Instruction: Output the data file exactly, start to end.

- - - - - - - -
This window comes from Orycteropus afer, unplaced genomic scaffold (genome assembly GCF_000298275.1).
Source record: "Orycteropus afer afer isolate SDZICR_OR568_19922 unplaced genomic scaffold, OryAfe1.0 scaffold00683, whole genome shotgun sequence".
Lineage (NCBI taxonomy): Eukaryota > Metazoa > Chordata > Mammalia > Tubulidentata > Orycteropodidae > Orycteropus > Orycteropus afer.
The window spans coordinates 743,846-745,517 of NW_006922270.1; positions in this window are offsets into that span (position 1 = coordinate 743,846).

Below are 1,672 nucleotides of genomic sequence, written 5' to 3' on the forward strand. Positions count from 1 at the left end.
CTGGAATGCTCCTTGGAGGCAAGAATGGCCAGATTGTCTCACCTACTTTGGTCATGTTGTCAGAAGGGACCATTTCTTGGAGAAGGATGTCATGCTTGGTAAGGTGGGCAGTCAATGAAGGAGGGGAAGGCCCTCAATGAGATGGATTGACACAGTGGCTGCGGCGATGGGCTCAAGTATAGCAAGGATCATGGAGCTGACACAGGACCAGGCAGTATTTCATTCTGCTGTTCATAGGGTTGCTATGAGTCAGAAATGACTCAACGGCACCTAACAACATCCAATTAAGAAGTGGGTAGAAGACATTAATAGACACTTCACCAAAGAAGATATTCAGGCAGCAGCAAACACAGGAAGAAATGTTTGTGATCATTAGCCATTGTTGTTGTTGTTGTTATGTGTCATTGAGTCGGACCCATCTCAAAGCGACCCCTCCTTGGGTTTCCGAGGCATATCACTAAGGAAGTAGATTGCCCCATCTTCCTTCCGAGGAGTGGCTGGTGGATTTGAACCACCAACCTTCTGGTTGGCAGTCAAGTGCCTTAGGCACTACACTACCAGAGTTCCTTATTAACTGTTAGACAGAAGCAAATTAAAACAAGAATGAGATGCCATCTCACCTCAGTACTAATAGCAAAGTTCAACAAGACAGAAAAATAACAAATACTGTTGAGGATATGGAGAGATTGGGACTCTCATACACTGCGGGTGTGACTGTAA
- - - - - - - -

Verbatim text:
This window comes from Orycteropus afer, unplaced genomic scaffold (genome assembly GCF_000298275.1).
Source record: "Orycteropus afer afer isolate SDZICR_OR568_19922 unplaced genomic scaffold, OryAfe1.0 scaffold00683, whole genome shotgun sequence".
Lineage (NCBI taxonomy): Eukaryota > Metazoa > Chordata > Mammalia > Tubulidentata > Orycteropodidae > Orycteropus > Orycteropus afer.
The window spans coordinates 743,846-745,517 of NW_006922270.1; positions in this window are offsets into that span (position 1 = coordinate 743,846).

Below are 1,672 nucleotides of genomic sequence, written 5' to 3' on the forward strand. Positions count from 1 at the left end.
CTGGAATGCTCCTTGGAGGCAAGAATGGCCAGATTGTCTCACCTACTTTGGTCATGTTGTCAGAAGGGACCATTTCTTGGAGAAGGATGTCATGCTTGGTAAGGTGGGCAGTCAATGAAGGAGGGGAAGGCCCTCAATGAGATGGATTGACACAGTGGCTGCGGCGATGGGCTCAAGTATAGCAAGGATCATGGAGCTGACACAGGACCAGGCAGTATTTCATTCTGCTGTTCATAGGGTTGCTATGAGTCAGAAATGACTCAACGGCACCTAACAACATCCAATTAAGAAGTGGGTAGAAGACATTAATAGACACTTCACCAAAGAAGATATTCAGGCAGCAGCAAACACAGGAAGAAATGTTTGTGATCATTAGCCATTGTTGTTGTTGTTGTTATGTGTCATTGAGTCGGACCCATCTCAAAGCGACCCCTCCTTGGGTTTCCGAGGCATATCACTAAGGAAGTAGATTGCCCCATCTTCCTTCCGAGGAGTGGCTGGTGGATTTGAACCACCAACCTTCTGGTTGGCAGTCAAGTGCCTTAGGCACTACACTACCAGAGTTCCTTATTAACTGTTAGACAGAAGCAAATTAAAACAAGAATGAGATGCCATCTCACCTCAGTACTAATAGCAAAGTTCAACAAGACAGAAAAATAACAAATACTGTTGAGGATATGGAGAGATTGGGACTCTCATACACTGCGGGTGTGACTGTAA